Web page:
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Orchestrating info warfare was easy, fixing businesses is much harder

The truth of Russian meddling in global politics through social media platforms is starting to emerge. It isn’t just, as we humourously suggested in EV#86 a group of bored, but digital savvy teenagers in Veles, Macedonia.

3 min readNov 9, 2017


It’s becoming clear that it is much more widely orchestrated, not just by Russia and their agents but by social networks (Facebook, and punching above its weight, Twitter) abetting them.

I used to run PeerIndex, which analysed 316m users on Twitter in real-time, predicting behaviours and scoring their trustworthiness and resonance in a highly granular fashion. My experience is that flagging, tracking and identifying bots or implementing mechanisms to audit who is buying ads is a pain, but is far from technically insurmountable.

This boils down to business decisions, the sorts of things Mustafa Suleyman alluded to in last week’s Exponential View:

We also need to rethink the standard metrics our industry uses to measure progress — investment round valuations, “active users”… and revenues are the crudest of proxies for company success, and largely ignore externalities…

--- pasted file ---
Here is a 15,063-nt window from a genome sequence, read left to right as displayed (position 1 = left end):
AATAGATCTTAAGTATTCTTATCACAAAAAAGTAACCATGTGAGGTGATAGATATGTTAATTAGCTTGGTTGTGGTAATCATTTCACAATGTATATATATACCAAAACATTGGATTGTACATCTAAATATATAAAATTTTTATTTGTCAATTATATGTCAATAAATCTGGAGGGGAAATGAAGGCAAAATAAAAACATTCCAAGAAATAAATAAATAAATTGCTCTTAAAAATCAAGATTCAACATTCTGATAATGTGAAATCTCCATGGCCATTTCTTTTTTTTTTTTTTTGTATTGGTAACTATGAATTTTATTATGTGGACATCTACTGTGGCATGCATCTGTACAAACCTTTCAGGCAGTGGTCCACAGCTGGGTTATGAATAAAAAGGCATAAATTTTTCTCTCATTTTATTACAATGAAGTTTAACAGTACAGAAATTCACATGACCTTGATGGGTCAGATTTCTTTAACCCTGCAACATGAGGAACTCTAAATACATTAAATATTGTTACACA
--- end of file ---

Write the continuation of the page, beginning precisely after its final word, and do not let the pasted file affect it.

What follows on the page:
In any case, Facebook has admitted as much. Taking steps to mitigate abuse will hurt its profitability. In their recent earnings announcement, Zuckerberg says the company was shifting its focus to “time well spent”. Tristan Harris, the promulgator of the ‘time well spent’ movement doubts Facebook’s intention. (See EV#33 for a discussion on Tristan Harris and time well spent.)

My friends at The Economist pull no punches, either:

Facebook, Google and Twitter were supposed to save politics as good information drove out prejudice and falsehood. Something has gone very wrong and… [the] stakes for liberal democracy could hardly be higher.

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Entrepreneur, inventor and creator — curator of The Exponential View